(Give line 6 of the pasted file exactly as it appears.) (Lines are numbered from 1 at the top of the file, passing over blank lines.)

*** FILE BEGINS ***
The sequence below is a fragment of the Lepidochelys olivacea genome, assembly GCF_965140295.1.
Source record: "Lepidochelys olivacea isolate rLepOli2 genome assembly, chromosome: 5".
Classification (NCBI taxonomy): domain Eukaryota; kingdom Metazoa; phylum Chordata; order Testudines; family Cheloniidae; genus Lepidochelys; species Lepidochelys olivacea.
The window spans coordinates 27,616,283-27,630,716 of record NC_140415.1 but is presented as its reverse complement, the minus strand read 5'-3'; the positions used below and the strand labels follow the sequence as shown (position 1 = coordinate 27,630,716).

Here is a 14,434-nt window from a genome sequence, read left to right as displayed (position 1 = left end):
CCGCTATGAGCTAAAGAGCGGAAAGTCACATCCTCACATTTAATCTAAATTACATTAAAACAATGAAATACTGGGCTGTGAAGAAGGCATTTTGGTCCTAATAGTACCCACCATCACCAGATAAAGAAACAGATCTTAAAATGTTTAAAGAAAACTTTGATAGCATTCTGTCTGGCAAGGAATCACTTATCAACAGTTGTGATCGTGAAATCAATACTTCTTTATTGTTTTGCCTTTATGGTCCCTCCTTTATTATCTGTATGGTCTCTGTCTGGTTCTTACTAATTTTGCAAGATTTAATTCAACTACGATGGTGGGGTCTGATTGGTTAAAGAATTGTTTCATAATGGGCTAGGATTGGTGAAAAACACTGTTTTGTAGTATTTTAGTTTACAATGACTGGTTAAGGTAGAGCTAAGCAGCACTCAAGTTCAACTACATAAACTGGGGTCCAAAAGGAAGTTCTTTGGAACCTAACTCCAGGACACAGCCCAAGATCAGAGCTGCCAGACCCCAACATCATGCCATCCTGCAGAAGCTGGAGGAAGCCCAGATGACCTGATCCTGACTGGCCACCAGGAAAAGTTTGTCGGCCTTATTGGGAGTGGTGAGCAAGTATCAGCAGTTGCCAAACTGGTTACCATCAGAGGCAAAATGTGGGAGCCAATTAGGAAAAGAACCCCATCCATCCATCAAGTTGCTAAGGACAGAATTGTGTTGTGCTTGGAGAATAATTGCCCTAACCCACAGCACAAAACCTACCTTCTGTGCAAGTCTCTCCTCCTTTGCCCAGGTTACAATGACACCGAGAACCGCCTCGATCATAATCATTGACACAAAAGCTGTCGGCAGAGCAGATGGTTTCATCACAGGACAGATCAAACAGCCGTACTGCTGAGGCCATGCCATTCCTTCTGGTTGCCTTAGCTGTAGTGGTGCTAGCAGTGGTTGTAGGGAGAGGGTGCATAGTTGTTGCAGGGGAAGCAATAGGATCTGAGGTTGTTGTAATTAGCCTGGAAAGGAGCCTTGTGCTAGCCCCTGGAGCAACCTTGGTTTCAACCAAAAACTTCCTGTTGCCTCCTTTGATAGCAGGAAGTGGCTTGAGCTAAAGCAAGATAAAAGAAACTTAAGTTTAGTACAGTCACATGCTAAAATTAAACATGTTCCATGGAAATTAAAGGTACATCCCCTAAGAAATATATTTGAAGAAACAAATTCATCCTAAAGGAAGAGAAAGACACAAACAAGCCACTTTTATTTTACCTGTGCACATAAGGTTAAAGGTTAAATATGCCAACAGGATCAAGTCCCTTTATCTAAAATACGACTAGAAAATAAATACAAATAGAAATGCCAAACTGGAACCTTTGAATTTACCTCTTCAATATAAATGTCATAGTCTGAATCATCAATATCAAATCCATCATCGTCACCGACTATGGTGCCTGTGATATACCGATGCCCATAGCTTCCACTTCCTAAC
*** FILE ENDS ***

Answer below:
CCGCTATGAGCTAAAGAGCGGAAAGTCACATCCTCACATTTAATCTAAATTACATTAAAACAATGAAATACTGGGCTGTGAAGAAGGCATTTTGGTCCTAATAGTACCCACCATCACCAGATAAAGAAACAGATCTTAAAATGTTTAAAGAAAACTTTGATAGCATTCTGTCTGGCAAGGAATCACTTATCAACAGTTGTGATCGTGAAATCAATACTTCTTTATTGTTTTGCCTTTATGGTCCCTCCTTTATTATCTGTATGGTCTCTGTCTGGTTCTTACTAATTTTGCAAGATTTAATTCAACTACGATGGTGGGGTCTGATTGGTTAAAGAATTGTTTCATAATGGGCTAGGATTGGTGAAAAACACTGTTTTGTAGTATTTTAGTTTACAATGACTGGTTAAGGTAGAGCTAAGCAGCACTCAAGTTCAACTACATAAACTGGGGTCCAAAAGGAAGTTCTTTGGAACCTAACTCCAGGACACAGCCCAAGATCAGAGCTGCCAGACCCCAACATCATGCCATCCTGCAGAAGCTGGAGGAAGCCCAGATGACCTGATCCTGACTGGCCACCAGGAAAAGTTTGTCGGCCTTATTGGGAGTGGTGAGCAAGTATCAGCAGTTGCCAAACTGGTTACCATCAGAGGCAAAATGTGGGAGCCAATTAGGAAAAGAACCCCATCCATCCATCAAGTTGCTAAGGACAGAATTGTGTTGTGCTTGGAGAATAATTGCCCTAACCCACAGCACAAAACCTACCTTCTGTGCAAGTCTCTCCTCCTTTGCCCAGGTTACAATGACACCGAGAACCGCCTCGATCATAATCATTGACACAAAAGCTGTCGGCAGAGCAGATGGTTTCATCACAGGACAGATCAAACAGCCGTACTGCTGAGGCCATGCCATTCCTTCTGGTTGCCTTAGCTGTAGTGGTGCTAGCAGTGGTTGTAGGGAGAGGGTGCATAGTTGTTGCAGGGGAAGCAATAGGATCTGAGGTTGTTGTAATTAGCCTGGAAAGGAGCCTTGTGCTAGCCCCTGGAGCAACCTTGGTTTCAACCAAAAACTTCCTGTTGCCTCCTTTGATAGCAGGAAGTGGCTTGAGCTAAAGCAAGATAAAAGAAACTTAAGTTTAGTACAGTCACATGCTAAAATTAAACATGTTCCATGGAAATTAAAGGTACATCCCCTAAGAAATATATTTGAAGAAACAAATTCATCCTAAAGGAAGAGAAAGACACAAACAAGCCACTTTTATTTTACCTGTGCACATAAGGTTAAAGGTTAAATATGCCAACAGGATCAAGTCCCTTTATCTAAAATACGACTAGAAAATAAATACAAATAGAAATGCCAAACTGGAACCTTTGAATTTACCTCTTCAATATAAATGTCATAGTCTGAATCATCAATATCAAATCCATCATCGTCACCGACTATGGTGCCTGTGATATACCGATGCCCATAGCTTCCACTTCCTAAC